In Australia, the Australian Olive Oil Association (AOOA) is responsible for assisting the IOC in monitoring and regular random testing of major brands of olive oil sold in Australia. Since 1993, samples have been regularly collected every year and sent to IOC headquarters where they are processed through rigorous testing in independent expert laboratories.

As the peak industry body in Australia, and a associate of the IOC , the AOOA is the primary source of information relating to the quality standards and other activities of the International Olive Council. The AOOA believes that an international standard for olive oil continues to be critical to the fair development of competition and regulation in the future of the olive oil industry. The IOC ensures that quality standards continue to evolve consistently across the globe to accommodate changes in production methods/geographies and testing sciences without unnecessarily exposing the industry to quality and adulteration risks.

For distributors and producers, testing olive oil against the IOC standards is important to make sure that the labels match the grade of product.  The AOOA is able to provide guidance and assistance to distributors wanting to ensure that they are being sold the quality they paid for, and to help producers check the quality of their product.  Contact the AOOA to talk to us about arranging independent laboratory testing for your olive oil products.  To send us a message scroll to the bottom of this page or email us at info@aooa.com.au.

 


 

The 101 of olive oil testing

“Olive oil is the oil obtained solely from the fruit of the olive tree (Olea europaea L.), to the exclusion of oils obtained using solvents or re-esterification processes and of any mixture with oils of other kinds.

- Trade Standard Applying to Olive Oils and Olive Pomace Oils, IOC

Creating and maintaining an up-to-date standard for the assessment of olive oil grades is no simple task.  Due to the high value of olive oil, it has historically been a target for fraud that may come in the form of substitution or blending with other oils, or simply the incorrect grading of a lower quality olive oil as a higher quality grade.  As such, the International Olive Council (IOC) leads the international industry in the development, monitoring and regular updating of quality standards that set out the specifications and rules required to meet each grade of olive oil.  Testing of olive oil is designed to assess 3 areas: Purity (concerning the authenticity of a sample as being olive oil and not other oils), Quality (concerning the grade of olive oil achieved) and Residues (concerning levels of contaminants such as pesticides in the oil).  Testing and grading criteria olive oil are particularly complex, however can be considered in two areas: physico-chemical testing and sensory testing.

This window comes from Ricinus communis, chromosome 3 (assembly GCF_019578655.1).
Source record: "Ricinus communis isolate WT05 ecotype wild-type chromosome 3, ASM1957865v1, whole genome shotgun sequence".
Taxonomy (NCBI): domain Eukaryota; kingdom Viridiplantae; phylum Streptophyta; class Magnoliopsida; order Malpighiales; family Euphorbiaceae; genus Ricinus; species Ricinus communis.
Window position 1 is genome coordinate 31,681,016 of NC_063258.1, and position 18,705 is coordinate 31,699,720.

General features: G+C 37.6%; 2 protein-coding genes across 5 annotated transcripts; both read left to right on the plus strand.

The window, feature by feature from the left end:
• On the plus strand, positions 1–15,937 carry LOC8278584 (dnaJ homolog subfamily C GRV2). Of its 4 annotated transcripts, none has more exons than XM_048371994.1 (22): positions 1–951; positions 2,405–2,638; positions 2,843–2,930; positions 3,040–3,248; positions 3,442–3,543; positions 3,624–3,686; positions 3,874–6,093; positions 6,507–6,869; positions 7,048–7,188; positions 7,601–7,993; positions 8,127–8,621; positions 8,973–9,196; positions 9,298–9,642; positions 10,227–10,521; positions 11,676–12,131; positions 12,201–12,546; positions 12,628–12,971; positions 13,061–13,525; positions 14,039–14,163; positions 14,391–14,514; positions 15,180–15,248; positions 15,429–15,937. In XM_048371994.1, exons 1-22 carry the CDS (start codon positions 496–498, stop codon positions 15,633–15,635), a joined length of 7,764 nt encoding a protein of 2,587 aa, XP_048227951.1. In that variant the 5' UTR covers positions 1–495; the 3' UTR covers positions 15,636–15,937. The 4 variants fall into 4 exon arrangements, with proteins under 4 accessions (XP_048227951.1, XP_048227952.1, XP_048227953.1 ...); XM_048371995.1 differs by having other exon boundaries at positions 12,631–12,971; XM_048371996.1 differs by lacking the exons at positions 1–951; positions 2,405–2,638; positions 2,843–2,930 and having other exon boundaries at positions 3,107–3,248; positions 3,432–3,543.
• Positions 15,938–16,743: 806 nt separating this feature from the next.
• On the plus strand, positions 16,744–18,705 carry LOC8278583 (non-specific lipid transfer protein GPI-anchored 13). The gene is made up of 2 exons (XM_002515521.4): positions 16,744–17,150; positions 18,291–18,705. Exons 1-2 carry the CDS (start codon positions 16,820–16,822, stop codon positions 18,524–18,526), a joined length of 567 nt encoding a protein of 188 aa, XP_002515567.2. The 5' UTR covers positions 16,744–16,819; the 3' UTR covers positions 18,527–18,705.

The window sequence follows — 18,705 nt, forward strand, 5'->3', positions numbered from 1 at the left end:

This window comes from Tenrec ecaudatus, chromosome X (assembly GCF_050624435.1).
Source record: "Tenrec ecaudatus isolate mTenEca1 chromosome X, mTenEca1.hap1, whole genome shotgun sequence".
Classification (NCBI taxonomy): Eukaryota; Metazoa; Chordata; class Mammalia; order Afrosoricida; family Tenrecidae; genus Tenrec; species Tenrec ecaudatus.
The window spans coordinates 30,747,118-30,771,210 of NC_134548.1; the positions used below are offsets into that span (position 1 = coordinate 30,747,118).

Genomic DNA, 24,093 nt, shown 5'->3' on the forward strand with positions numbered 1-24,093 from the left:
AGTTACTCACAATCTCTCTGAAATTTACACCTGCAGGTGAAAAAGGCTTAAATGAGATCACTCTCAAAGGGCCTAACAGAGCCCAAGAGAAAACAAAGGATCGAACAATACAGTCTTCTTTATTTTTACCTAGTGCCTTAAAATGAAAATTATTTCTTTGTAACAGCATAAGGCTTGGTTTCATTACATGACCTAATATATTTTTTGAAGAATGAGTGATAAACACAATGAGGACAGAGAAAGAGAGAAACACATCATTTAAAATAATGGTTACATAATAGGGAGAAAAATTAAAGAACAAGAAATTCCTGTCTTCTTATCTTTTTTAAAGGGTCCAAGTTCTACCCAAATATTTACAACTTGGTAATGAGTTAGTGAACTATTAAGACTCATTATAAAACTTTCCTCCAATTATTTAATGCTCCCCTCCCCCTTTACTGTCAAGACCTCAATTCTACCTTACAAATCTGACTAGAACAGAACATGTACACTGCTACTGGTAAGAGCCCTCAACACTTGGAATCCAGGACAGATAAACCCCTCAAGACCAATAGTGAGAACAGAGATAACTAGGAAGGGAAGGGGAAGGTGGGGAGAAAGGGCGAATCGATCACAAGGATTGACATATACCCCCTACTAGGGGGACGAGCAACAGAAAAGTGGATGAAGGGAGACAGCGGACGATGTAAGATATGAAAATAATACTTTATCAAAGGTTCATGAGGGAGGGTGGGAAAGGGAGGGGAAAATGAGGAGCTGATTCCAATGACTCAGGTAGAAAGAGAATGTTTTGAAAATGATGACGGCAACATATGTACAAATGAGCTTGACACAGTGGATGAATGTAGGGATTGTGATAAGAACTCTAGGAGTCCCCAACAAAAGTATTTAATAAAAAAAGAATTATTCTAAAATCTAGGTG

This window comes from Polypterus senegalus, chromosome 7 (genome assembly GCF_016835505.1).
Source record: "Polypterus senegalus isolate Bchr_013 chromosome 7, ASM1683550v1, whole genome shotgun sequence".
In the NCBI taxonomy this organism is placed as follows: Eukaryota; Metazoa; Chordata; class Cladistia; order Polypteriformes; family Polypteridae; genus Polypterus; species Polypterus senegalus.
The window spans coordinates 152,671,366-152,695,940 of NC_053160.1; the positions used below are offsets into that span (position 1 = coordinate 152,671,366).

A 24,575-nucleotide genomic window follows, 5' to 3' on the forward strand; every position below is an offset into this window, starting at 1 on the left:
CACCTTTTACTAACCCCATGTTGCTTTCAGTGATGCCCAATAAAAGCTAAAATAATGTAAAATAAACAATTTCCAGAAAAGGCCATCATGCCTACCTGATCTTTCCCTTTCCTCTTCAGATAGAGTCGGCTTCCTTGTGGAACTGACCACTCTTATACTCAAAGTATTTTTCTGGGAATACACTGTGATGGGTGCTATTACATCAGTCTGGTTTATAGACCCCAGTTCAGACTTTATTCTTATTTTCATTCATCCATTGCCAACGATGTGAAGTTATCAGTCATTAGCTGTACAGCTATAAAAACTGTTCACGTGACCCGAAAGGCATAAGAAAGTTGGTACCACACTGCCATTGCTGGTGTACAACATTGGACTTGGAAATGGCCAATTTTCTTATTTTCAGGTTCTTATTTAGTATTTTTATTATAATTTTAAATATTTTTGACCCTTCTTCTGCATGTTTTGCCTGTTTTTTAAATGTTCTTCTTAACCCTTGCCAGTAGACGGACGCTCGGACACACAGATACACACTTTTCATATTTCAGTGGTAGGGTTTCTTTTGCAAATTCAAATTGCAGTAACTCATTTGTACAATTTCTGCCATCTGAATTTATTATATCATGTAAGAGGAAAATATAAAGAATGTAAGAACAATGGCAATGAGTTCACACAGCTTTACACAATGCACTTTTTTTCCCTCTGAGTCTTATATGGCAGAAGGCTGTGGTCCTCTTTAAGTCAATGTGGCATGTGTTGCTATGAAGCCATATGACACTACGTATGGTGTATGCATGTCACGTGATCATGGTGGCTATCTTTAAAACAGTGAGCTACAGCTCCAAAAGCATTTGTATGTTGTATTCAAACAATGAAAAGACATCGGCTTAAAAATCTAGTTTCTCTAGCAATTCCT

Physico-chemical testing involves scientific methods for testing that must be completed in accredited IOC laboratories.  A large number of tests are required to prove purity, quality and residue levels of an olive oil.  Perhaps the most known measure of olive oil quality is the free acidity (expressed as oleic acid), which is one of the primary components in determining the grade of olive oil (the lower the value, the higher the quality).  IOC accreditation for physico-chemical testing is re-assessed yearly using proficiency tests.

Sensory testing involves a panel of at least 8 certified tasters plus an experienced panel leader and is to be conducted in accredited IOC laboratories according to strict rules regarding setup and process.  Panels are primarily concerned with defects (negative attributes) and positive attributes, with the score for an olive oil being assessed as the median of the score awarded by the panel members.  Panel testing only occurs for virgin olive oils.  Due to the inherent subjectivity or potential for human bias, panel testing under European law, in case the government has to place disciplinary measures to a given olive oil, occurs only if the sample has been assessed by at least 3 full and separate panels (ie. a minimum of 24 people tasting the sample).  In order to ensure ongoing accuracy and tasting proficiency, panels and their individual members must be regularly reviewed and re-assessed for accreditation.

Olive Oil is marketed in accordance with the designations and definitions found here:

To find out more about the IOC and the chemistry of olive oil, click here.